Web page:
Beyond Market Cap: Alternative Weighting Strategies


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Most ETFs weight their company holdings in proportion to the market capitalization (shares outstanding X share price). It seems logical to think that a company's importance in the economy is proportional to its perceived value. But historical evidence suggests that alternative weighting strategies using fundamental financial ratios often, and perhaps more often, deliver superior returns.

The easiest, cheapest, and best understood of these types of ETFs use publicly disclosed weighting methodologie. Investors today can understandably be a bit skeptical of alternative weighting schemes which are proprietary "black boxes". Two transparent weighting strategies are suitable for such investors: weighting all holdings in equal amounts and weighting based on revenues. The following graphs shows how both equal and revenue weighting (RSP and RWL) did quite well over the past year against an S&P 500 proxy (SPY):

Weighting by revenue takes the sensible position that large and important companies tend to have strong sales. How can they ultimately make big profits without it? In technology the answer is often through organic growth, but as the Tech Crash showed this can often end it tears. Weighting by revenue tends to load up on companies with large, proven operations and avoids hype.

This strategy is dominated by the aptly named RevenueShares line:

  • RevenueShares ADR ETF (NYSEArca:RTR), annual fees: 0.49%
  • RevenueShares Financials Sector ETF (NYSEArca:RWW), annual fees: 0.49%
  • RevenueShares Large Cap ETF (NYSEArca:RWL), annual fees: 0.54%
  • RevenueShares Mid Cap ETF (NYSEArca:RWK), annual fees: 0.54%
  • RevenueShares Navellier Overall A-100 ETF (NYSEArca:RWV), annual fees: 0.6%
  • RevenueShares Small Cap ETF (NYSEArca:RWJ), annual fees: 0.54%

These have shown strong performance compared to market cap equivalent funds dating to 1979 in back testing. Standard & Poor's verified results back to 1991.

Equal-weighting dampens individual company risk by its very definition. If 500 stocks are owned in equal amounts, exposure to failure of one company is about .2% (it strays a bit before rebalancing), a far cry from the 1%-5% exposure to each of the top 10 holdings of the S&P 500. But this comes at the price of losing exposure to true economic activity. Exxon is weighted the same as First Solar. This effect causes medium sized companies (by any measure) to predominate and true multinationals to fall into the minority. An equal weighted version of the S&P can have an average market cap of just a few Billion dollars. Equal weighting also emphasizes more fragmented industries. For instance, financials nearly doubles in importance.

Equal-weighted ETFs are dominated by the Rydex line, summarized by the broad Rydex S&P Equal Weight ETF ( RSP ), which weights the S&P 500 equally and sports annual fees of 0.4%. It's the default choice in this area.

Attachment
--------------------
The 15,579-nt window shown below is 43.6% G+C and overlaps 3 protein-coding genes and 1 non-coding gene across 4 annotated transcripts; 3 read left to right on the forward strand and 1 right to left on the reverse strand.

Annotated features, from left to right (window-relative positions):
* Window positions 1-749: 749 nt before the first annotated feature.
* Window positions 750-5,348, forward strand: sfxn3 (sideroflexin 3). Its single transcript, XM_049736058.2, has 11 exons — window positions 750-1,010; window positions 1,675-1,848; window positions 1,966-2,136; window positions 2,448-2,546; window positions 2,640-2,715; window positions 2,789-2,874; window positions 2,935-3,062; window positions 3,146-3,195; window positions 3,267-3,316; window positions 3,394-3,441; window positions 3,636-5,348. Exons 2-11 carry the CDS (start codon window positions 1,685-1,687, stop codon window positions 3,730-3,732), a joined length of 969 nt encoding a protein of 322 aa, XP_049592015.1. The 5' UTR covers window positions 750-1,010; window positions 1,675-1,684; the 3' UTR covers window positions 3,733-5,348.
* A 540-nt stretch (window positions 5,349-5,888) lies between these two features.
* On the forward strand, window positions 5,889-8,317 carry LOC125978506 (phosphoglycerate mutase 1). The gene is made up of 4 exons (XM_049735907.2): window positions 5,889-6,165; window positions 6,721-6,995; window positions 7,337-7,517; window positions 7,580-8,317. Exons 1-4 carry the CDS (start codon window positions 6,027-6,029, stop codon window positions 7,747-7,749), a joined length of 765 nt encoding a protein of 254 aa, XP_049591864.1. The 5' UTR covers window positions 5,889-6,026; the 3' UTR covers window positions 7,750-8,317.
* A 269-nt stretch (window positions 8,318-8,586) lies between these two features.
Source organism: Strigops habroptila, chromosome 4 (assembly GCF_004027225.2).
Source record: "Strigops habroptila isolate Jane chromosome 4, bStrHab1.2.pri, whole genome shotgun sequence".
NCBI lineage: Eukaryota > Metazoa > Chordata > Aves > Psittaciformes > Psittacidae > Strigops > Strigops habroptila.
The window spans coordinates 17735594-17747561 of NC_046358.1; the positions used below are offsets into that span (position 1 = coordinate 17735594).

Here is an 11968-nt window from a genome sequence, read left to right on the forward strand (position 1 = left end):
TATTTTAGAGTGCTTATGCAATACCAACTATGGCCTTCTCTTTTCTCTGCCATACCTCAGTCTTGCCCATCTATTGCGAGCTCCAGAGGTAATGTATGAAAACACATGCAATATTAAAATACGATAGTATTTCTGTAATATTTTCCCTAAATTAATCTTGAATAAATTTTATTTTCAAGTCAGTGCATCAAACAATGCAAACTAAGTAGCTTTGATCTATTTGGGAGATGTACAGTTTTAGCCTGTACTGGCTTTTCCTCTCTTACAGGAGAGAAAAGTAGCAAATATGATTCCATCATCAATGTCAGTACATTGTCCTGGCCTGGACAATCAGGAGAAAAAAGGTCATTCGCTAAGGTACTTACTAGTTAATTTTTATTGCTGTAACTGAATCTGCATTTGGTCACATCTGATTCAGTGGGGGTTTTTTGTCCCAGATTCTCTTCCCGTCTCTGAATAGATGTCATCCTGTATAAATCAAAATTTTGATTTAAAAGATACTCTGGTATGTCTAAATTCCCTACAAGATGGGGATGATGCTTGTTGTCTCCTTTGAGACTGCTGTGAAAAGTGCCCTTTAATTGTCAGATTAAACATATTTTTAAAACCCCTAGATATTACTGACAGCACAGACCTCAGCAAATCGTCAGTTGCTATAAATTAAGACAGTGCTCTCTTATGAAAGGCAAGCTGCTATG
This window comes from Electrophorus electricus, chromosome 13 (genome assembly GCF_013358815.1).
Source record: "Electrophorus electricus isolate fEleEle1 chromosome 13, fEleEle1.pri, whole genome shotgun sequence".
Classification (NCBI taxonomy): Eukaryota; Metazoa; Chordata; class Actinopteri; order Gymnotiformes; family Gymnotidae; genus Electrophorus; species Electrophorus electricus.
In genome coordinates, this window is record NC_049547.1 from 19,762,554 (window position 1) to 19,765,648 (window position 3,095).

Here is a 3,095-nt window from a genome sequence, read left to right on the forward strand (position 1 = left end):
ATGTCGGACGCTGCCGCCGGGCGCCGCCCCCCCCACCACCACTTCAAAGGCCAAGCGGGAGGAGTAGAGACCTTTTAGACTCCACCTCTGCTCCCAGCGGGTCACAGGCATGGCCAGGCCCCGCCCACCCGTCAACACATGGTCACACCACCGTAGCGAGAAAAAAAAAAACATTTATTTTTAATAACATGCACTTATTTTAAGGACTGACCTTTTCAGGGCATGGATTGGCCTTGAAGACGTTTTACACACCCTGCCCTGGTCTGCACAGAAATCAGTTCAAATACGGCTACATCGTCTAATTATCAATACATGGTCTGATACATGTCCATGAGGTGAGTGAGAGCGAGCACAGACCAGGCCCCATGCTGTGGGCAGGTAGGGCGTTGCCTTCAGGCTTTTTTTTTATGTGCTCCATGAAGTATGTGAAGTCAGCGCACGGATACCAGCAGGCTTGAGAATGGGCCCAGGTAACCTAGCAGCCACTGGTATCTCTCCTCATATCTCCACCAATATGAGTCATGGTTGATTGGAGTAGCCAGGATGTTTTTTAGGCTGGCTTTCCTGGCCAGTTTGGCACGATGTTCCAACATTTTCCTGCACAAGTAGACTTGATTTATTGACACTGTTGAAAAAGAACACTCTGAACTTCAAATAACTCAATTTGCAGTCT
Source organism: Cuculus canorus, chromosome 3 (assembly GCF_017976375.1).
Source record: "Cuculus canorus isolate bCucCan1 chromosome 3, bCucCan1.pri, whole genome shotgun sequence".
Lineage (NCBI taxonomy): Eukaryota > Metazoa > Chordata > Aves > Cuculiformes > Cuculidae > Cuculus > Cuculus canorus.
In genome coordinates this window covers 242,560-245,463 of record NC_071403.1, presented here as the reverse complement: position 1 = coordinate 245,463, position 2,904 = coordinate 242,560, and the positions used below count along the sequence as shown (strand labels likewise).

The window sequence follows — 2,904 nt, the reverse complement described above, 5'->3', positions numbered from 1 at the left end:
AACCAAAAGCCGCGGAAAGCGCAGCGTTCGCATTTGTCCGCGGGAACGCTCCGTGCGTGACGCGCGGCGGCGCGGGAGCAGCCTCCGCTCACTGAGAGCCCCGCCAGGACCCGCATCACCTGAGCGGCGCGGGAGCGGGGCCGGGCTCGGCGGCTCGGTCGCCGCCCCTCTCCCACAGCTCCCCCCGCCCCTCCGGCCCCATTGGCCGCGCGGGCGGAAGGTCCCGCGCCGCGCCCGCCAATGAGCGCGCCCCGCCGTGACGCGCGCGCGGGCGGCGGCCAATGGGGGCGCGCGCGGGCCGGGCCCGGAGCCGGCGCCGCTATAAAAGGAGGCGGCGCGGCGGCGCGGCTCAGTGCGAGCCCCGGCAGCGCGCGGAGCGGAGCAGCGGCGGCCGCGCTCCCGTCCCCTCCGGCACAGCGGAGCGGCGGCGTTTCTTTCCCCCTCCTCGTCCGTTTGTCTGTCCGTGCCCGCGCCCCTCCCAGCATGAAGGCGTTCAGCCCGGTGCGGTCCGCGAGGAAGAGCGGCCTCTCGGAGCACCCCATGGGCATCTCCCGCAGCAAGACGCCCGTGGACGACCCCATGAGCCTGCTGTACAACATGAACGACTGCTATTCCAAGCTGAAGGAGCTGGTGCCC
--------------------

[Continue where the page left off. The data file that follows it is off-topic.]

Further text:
Nine ETFs chop the S&P 500 by industry sector to allow fine tuning:

  • Rydex S&P Equal Weight Consumer Discretionary ETF ( RCD ), annual fees: 0.5%
  • Rydex S&P Equal Weight Consumer Staples ETF ( RHS ), annual fees: 0.5%
  • Rydex S&P Equal Weight Energy ETF ( RYE ), annual fees: 0.5%
  • Rydex S&P Equal Weight Financial ETF ( RYF ), annual fees: 0.5%
  • Rydex S&P Equal Weight Health Care ETF (RYH), annual fees: 0.5%
  • Rydex S&P Equal Weight Industrials ETF (RGI), annual fees: 0.5%
  • Rydex S&P Equal Weight Materials ETF (RTM), annual fees: 0.5%
  • Rydex S&P Equal Weight Technology ETF (RYT), annual fees: 0.5%
  • Rydex S&P Equal Weight Utilities ETF (RYU), annual fees: 0.5%

They go head-to-head against cap-weighted sector ETFs such as the Select Sector SPDRs line. The Rydex ETFs deliver substantial diversification of company-level risk which can be an issue in typical industry ETFs. Typically Rydex equal weight company holdings do not exceed 5%.

Another equal-weighted ETF is the First Trust NASDAQ-100 Equal Weighted ETF (NasdaqGM:QQEW), with annual fees of 0.6%. It is essentially a collection of large cap stocks which happen to trade on one US exchange, so it's less than ideal for cleanly allocating assets. The NASDAQ's propensity for high-tech companies with good liquidity make it useful for traders and high-tech investors. And it isn't as popular as the S&P 500 index, so fewer arbitrageurs try to front-run companies soon to be added or deleted from the S&P.

Co-founder of, author of two books on investing, and founder of, Will has been writing on indexing issues for 8 years. He holds an MBA from the University of Texas at Austin.

The views and opinions expressed herein are the views and opinions of the author and do not necessarily reflect those of Nasdaq, Inc.

This article appears in: Investing , ETFs
More Headlines for: RCD , RHS , RSP , RYE , RYF

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